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Japan’s Rent-a-Family Industry
The New Yorker · Elif Batuman · 4/23/18
The New Yorker
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10 comments
52 min read

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  • erica - 1 month ago
    Part of me thinks, we need to learn how to accept and let go. But another part of me thinks this is beautiful. I love that Nishida's rental wife and daughter start to act like themselves, and that Reiko doesn't become disillusioned when she learns that Inaba is Ishii.
    Ishii says that his goal is “to bring about a society where no one needs our service.” I wonder if that's the goal of every CEO: they identify a problem, found a company to address that problem, and hope that their company solves the problem and so becomes obsolete.
    I had this thought, and then I read it: "And what are babysitters, nurses, and cooks if not rental relatives, filling some of the roles traditionally performed by mothers, daughters, and wives?"
    This article reminds me of that Black Mirror episode where the woman's husband dies in a car accident, and she has "him" reconstructed and sort of reincarnated in physical form. It also reminds me of The Orphan Master's Son - how Jun Do takes the identity of Commander Ga and becomes Sun Moon's replacement husband.
  • Pegeen - 2 months ago
    Wow, Elif Batuman has taken me on the wildest of rides! What an absolutely far out concept! There is much to consider and I will certainly be reading it again with pen in hand. Very memorable piece. Absolutely loved it.
  • jlcipriani - 2 months ago
    I found this moving and lovely and deeply sad - which I guess is really just a response to our bone-deep human need for connection and care - and the wrenching emptiness when that connection and care are absent.
    I was initially most troubled by the deceptive aspects - not the man hiring a fake wife and daughter, where all parties are aware of the nature of the interaction- but the fake weddings and apologies and thinner parents (ouch) and boyfriends. Some (but not all, I am too American for that) of my outrage was abated by the passage describing the significance that societal expectations play in Japan and the gratitude that the wife expressed for her husband hiring fake parents to save her the difficulty of dealing with the fact that his actual parents are dead.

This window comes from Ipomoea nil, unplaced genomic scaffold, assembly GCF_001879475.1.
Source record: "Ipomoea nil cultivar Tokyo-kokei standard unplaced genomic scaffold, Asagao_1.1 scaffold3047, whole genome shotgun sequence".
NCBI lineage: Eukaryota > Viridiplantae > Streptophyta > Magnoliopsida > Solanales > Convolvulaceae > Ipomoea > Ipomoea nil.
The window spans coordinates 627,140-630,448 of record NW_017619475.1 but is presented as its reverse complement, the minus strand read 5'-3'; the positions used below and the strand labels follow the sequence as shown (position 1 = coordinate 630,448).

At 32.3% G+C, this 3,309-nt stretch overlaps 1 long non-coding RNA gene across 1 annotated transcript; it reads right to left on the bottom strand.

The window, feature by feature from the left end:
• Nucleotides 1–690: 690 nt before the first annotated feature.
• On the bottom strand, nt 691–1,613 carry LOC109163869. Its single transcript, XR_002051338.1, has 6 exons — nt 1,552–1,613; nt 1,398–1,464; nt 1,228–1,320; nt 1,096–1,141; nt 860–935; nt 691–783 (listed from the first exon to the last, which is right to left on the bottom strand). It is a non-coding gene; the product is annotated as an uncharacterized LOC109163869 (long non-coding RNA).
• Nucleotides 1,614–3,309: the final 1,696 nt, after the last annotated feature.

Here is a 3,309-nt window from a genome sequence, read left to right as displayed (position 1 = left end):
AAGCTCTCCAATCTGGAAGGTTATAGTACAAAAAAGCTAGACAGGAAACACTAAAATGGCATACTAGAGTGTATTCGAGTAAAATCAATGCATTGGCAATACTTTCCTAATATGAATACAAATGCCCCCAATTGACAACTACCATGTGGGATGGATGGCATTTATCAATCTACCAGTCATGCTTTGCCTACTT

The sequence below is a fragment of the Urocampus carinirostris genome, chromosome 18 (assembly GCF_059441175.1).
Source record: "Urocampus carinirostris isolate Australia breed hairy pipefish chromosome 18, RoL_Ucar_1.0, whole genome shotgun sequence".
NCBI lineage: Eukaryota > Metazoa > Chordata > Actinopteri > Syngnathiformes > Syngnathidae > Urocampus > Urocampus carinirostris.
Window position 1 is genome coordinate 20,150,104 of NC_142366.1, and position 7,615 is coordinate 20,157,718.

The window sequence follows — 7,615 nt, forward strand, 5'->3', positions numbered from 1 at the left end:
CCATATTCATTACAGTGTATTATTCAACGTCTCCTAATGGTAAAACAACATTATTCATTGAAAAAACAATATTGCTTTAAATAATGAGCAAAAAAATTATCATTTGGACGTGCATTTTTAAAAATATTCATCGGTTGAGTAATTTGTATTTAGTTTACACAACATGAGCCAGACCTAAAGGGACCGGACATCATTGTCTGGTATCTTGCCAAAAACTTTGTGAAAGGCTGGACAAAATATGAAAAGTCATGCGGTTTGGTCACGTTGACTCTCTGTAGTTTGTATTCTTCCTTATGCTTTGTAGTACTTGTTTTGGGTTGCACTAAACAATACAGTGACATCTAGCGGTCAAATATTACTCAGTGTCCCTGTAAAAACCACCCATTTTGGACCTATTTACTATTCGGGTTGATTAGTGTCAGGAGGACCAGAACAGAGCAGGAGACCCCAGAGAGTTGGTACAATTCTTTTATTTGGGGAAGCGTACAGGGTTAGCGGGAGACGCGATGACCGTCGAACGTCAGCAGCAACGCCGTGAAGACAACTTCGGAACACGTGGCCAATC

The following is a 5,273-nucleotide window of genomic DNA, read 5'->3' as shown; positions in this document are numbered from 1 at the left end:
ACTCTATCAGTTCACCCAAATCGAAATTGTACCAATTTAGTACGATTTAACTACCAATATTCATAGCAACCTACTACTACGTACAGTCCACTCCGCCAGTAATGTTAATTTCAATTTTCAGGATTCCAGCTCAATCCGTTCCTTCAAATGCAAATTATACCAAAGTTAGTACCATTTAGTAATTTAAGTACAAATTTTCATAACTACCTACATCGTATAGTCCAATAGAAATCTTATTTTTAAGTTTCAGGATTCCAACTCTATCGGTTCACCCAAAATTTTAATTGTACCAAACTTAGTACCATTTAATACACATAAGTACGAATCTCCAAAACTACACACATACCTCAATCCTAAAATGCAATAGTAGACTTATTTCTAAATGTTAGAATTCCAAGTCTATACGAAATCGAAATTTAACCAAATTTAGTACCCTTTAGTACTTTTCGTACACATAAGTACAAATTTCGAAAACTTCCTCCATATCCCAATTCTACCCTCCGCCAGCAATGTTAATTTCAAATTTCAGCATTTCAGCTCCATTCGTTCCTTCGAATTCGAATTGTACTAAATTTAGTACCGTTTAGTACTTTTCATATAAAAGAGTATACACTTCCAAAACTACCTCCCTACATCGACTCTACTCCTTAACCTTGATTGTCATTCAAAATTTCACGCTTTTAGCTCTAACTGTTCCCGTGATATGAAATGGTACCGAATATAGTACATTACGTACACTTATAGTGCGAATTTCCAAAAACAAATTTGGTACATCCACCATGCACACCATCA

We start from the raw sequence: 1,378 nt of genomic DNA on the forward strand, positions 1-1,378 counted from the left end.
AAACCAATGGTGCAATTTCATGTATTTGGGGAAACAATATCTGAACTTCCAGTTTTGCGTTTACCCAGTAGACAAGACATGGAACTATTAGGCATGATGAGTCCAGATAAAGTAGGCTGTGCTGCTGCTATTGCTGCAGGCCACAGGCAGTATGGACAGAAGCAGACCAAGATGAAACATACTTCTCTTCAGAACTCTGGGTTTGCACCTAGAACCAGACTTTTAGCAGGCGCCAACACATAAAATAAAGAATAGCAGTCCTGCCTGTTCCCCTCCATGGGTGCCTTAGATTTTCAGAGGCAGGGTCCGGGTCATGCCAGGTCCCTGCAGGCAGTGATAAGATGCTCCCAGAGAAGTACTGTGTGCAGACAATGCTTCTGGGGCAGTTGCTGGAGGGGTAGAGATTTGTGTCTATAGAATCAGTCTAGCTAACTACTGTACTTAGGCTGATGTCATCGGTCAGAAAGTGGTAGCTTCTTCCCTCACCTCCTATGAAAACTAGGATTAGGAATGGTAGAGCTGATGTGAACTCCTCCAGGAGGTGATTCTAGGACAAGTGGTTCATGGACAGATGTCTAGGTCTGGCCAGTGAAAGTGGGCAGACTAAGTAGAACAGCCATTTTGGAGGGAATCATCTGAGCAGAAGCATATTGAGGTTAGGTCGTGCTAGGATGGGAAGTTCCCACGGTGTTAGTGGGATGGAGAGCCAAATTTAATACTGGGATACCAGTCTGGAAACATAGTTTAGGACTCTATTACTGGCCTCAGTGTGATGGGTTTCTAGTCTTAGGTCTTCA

I think that the issue of whether there can be unconditional love without the exchange of money mistakenly conflates the concepts of love and care. Love is the feeling, and care can be either the expression of such feeling, or a commodity. It is the concept of unconditional love which is blindly exalted in our society without examination. Love that survives ill-treatment is certainly a reality - but that is not the same as an unlimited willingness to provide care in any form for an unlimited amount of time or regardless of one’s own circumstances and emotional or financial resources.
  • Ericwhitney808 - 2 months ago
    Beyond the great reporting and writing, not to mention the fascinating subject matter, what struck me was the historical research in the middle. Her vignettes on the conceptual evolution of “family” in Japan as well as the intersections of familial expectations with feminism, Marxism and capitalism, and Freud really made me pause.